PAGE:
Joe Girard credits his consistent practice of tossing business cards into the stands at baseball and football games for much of his success. It’s quite likely that someone who picked up a couple cards gave one to their friend. And so, everything leads to something, at minimum another fork in the road through which opportunity knocks.

Over the past two years I have had the great pleasure of working with thirty-five corporate clients, twenty-nine, or 83%, come via an introduction.

I’m going to give you a simple challenge for the next two weeks. All I ask is that you commit to it fully and see what happens.

  • Identify and call five people from your social/personal network. Get together with three
  • Each week, call five clients from a previous job, find out how they are doing, and tell them what you are doing
  • Each week, identify five prospects in your Linked In network using second level search and ask your connection to make an introduction.
  • Each week, call five current clients and check-in, ask how you can help and ask for an introduction
  • Each week, find five people you can help and do something for them
  • Talk to five people each week when you are out and about i.e. coffee or grocery line

Why do this? Besides getting out of your comfort zone which is always a good thing, you are practicing talking to people, asking for and offering help, and putting yourself in the flow of human connections.

Send me an email at the end of next week and let me know what has happened. Remember, you must fully commit. What’s the downside? Status quo.

What to find out more about what makes you tick? 

evaluation_checklist_cta

Topics: referrals and introductions, prospecting tips

Do You Leverage the Most Powerful Selling Tool of All?

Posted by Chris Mott on Mon, Feb 05, 2018 @ 14:02 PM

intro.jpg

Depending on which data you use, the percentage of salespeople who make quota each year is no bigger than around 50 percent. While no one is happy about this and the year-over-year quota attainment doesn’t vary by much, many of us seem to have accepted this as being “normal”. There are few business leaders I’ve meet who would tolerate performance like this in other departments and in a moment, I'll share a powerful tool that can help every salesperson attain quota, regardless of skill level.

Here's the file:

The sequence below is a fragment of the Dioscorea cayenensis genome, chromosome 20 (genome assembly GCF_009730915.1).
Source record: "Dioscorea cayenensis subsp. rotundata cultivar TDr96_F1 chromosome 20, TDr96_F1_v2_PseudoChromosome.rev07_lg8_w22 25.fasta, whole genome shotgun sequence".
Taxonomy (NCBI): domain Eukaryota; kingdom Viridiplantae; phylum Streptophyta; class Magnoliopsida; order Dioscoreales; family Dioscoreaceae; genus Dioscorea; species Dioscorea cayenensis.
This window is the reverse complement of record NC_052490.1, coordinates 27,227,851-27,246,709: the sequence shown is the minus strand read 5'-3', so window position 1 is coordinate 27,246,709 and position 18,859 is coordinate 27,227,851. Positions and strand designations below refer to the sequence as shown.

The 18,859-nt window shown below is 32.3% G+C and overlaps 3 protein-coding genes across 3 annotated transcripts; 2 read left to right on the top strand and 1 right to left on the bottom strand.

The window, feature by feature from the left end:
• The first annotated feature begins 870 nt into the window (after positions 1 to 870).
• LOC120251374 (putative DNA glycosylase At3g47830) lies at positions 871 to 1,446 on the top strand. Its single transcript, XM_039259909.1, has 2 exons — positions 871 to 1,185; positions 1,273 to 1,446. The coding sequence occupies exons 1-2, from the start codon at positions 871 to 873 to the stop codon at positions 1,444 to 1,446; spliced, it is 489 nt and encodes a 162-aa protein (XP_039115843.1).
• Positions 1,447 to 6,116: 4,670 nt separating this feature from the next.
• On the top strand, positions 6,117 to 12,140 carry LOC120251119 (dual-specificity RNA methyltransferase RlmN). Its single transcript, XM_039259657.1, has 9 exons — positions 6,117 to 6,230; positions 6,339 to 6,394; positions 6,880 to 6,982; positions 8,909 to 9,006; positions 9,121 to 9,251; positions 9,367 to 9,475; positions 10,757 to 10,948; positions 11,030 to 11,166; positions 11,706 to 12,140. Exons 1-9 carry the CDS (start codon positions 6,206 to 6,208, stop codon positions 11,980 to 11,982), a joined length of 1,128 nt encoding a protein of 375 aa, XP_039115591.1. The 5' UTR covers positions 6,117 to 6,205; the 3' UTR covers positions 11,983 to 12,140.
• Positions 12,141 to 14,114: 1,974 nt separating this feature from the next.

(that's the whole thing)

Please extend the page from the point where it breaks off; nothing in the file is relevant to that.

The top priority for virtually all the companies I work with is new business.  This is a combination of new accounts, expansion of share in existing accounts, selling a company’s complete product and service lines, and penetrating other groups and divisions.

Salespeople that don’t make quota typically have a pipeline without enough (number and size) quality new opportunities while a small percentage of salespeople have good pipelines but aren't very good at closing.

As a sales development expert, experience has proven that real, sustainable sales force improvement requires a change in culture. This means greater transparency, more accountability, constant focus on training and coaching, the recruitment of stronger salespeople, impactful sales management and great systems and processes. The return will be profound, but it takes time, effort and commitment.

Everyone needs short-term wins.

Do you have a structured, milestone based, KPI driven referral and introduction program? If the answer is yes, I’m preaching to the choir. Unfortunately, it’s a rhetorical question and the vast majority of companies and sales organizations say, "No." Your size, sophistication, verticals served, products and services don’t change this answer by much.

Among the many reasons why, discomfort asking clients/customers for help is at the top of the list. This may well include you. Here are some of things I hear when I ask, "Why?" 

  • What if they say no?
  • I’m not sure if they are really happy.
  • Have I / we done enough for them?
  • They might be uncomfortable being asked.
  • I don’t want to upset them.
  • …..

If you have an established business with some happy repeat customers, you must create and execute a formal process that nurtures and drives introductions and referrals. This includes everyone.

An effective process sets the expectation that you will be asking for help (with introductions) when the time is right. It nurtures existing customers, fostering their desire to help you and assures you are helping them in unsolicited ways. Everybody from the CEO to line staff needs a role, defined expected behaviors and measurable metrics. It needs to be fun, rewarding and celebrated.